We found that SM-HB-BE has a similar but slightly better match than the main state-of-the-art method (NetMHCIIpan) and the structural MD/scoring and backrub/scoring approaches, but with lower computational times. In the case of MM-PBSA, the results are similar to the backrub/scoring method, but with a computational performance that is 150 times larger than the most efficient sequence-based method (which is inconvenient for large-scale analysis). Based on the results, it is possible to use some of these structural descriptors to pre-select mutations in the core region that could improve the binding affinity requiring low computational costs. We note that the implementation of the scoring-matrices is highly efficient due to its usage as sequence-based descriptors of a particular peptide. The same happens with the sequence-based matrix and the machine learning method. In this sense, using the backrub trajectories to calculate consensus average scores is the most efficient alternative, based on time differences between a few hours to weeks taken by the backrub method and MD simulations (Table 4).

We also studied if for certain mutations their activity differences are more difficult to predict. We found that those involving arginine and charged amino acids are more challenging. In addition, amino acids changing drastically in size can misguide the predictions for the majority of the methods. A list of the cases where most of the methods fail is shown in Supplementary Table S4. Overall, these results indicate that predicting the activity differences of single-point mutations of peptides bound to MHC class II is challenging, even using extensive calculations such as MM-PBSA.

Combining Structural Scoring-Matrices With Alternative Methodologies Improves the Affinity Difference Prediction

Because there is still room to improve the affinity-difference prediction, we combined the results of each additional method with the SM-HB-BE. The combination consists on checking if either of the two methods predicts a positive mutation, if so then the mutation has a match with the experimental data. This allow us to verify which method complements better with the selected scoring-matrix (Table 5). We also included the standard deviations of the matches by following the same bootstrapping approach explained in the previous section.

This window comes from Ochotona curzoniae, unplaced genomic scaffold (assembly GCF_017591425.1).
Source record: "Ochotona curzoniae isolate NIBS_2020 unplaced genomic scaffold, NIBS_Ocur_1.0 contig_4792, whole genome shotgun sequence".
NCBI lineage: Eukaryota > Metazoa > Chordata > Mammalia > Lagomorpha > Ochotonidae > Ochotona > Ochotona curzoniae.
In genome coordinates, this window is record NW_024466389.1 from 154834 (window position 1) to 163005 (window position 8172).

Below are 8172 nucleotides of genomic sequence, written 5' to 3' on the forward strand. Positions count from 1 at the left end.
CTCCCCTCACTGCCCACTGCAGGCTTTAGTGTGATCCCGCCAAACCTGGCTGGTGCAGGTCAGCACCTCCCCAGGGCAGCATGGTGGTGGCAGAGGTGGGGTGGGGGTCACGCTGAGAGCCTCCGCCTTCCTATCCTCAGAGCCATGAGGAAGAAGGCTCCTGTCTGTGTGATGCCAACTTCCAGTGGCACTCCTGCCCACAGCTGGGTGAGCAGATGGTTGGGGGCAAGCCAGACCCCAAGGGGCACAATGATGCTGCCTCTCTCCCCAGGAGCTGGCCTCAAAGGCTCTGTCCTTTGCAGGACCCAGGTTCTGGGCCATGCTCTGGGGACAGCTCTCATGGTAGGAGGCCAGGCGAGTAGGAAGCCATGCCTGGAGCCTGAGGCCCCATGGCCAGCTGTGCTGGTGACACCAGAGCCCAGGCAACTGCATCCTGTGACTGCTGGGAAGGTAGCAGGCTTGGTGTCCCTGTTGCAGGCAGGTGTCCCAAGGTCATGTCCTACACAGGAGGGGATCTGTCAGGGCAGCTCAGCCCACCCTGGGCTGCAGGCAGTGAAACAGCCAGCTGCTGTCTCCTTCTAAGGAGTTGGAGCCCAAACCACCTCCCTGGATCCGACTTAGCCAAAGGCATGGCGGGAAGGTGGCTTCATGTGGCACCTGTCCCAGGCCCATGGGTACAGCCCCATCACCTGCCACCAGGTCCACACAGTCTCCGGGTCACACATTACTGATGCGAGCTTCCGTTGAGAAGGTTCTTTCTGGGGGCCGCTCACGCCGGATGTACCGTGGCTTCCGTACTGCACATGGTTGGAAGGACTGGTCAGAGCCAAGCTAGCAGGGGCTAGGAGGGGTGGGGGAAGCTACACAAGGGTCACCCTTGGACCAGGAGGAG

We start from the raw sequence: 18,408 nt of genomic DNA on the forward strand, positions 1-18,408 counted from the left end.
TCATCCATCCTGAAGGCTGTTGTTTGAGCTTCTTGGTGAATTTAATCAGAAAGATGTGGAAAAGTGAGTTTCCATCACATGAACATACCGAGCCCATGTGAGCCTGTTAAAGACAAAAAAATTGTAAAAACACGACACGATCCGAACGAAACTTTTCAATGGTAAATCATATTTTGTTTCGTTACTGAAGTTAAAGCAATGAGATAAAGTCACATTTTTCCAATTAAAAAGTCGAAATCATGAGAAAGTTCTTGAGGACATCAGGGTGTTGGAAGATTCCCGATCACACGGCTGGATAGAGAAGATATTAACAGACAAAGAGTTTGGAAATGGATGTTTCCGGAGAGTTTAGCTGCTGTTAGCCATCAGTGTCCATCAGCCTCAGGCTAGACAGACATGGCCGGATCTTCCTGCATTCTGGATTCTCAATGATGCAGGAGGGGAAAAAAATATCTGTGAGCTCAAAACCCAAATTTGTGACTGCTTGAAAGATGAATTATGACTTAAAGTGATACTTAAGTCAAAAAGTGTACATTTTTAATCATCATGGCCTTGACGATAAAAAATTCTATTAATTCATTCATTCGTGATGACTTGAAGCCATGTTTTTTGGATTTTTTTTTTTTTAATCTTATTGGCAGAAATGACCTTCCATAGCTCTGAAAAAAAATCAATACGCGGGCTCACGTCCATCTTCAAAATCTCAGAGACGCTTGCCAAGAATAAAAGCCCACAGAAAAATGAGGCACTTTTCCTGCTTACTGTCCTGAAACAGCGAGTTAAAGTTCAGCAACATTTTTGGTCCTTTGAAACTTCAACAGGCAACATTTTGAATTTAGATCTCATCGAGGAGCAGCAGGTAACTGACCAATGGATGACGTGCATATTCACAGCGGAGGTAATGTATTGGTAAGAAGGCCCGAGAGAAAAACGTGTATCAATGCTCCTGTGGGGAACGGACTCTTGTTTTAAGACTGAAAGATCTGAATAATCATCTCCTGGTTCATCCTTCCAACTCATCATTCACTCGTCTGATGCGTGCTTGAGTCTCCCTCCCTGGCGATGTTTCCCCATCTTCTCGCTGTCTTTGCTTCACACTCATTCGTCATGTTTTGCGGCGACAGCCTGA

TABLE 5. Match values and bootstrapping standard deviations for the prediction of the sign of the experimental activity differences by single point mutations of the peptide core amino acids. The results are for the combination of the additional methodologies with the SM-HB-BE matrix. The strategies are the sequence motif matrix, the machine learning tool NetMHCIIpan, the MD/scoring and backrub/scoring approaches, and the MM-PBSA calculations (see Methods).

We found that combining SM-HB-BE with the MD/scoring approach can predict correctly 85.7% of the mutations included in the study, followed by a 78.6% using the backrub/scoring and the MM-PBSA methodologies. As seen, the best results are found after combining the scoring-matrices with structure/dynamic-based strategies, but such combination can be done with the backrub/scoring approach that is more computationally efficient (Table 4). In any case, the calculated scoring-matrices can improve information about the frequency of amino acids in core positions using motif representations, and overall the performance is higher than using the sequence-based matrices available in the literature (Rapin et al., 2008).


We evaluated the role of structural observables from simulations for predicting activity differences caused by single-point mutation of MHC class II peptide binders. A scoring-matrix derived from counting the number of hydrogen bonds formed by the main chain atoms using the best Rosetta energies (SM-HB-BE), can significantly improve the prediction of these differences if combined with other sequence or simulation-based methodologies.

To deal with the number of modelled peptides, we required running an efficient methodology for sampling the conformations as closely as possible to their equilibrium ensemble. After optimizing the Monte Carlo backrub parameters, we obtained similar conformations to those explored by MD simulations. We note that the MD simulation time was chosen based on previous assessments for exploring well the conformations around the mutated complex, which is around 20 ns for this system (Ochoa et al., 2019; Ochoa et al., 2020). The backrub method tends to perform a similar exploration of the formation of certain contacts and hydrogen bonds, mostly those created by the core region of the peptide. Moreover, the RMSD values between conformations from MD vs backrub are indistinguishable from those of MD vs MD. However, we note that the method is unable to reproduce completely the landscape explored by MD, which can be a limitation. This is why starting from a crystallized bound-conformation is critical for providing more reliable poses of the modelled peptides. Regarding the computational time, the backrub method can sample a similar number of frames as MD in just a few hours, in comparison to days required for MD in high-computing infrastructures (Table 4). This facilitates the analysis of a large set of peptides for this MHC class II allele, and others with structures available in public databases.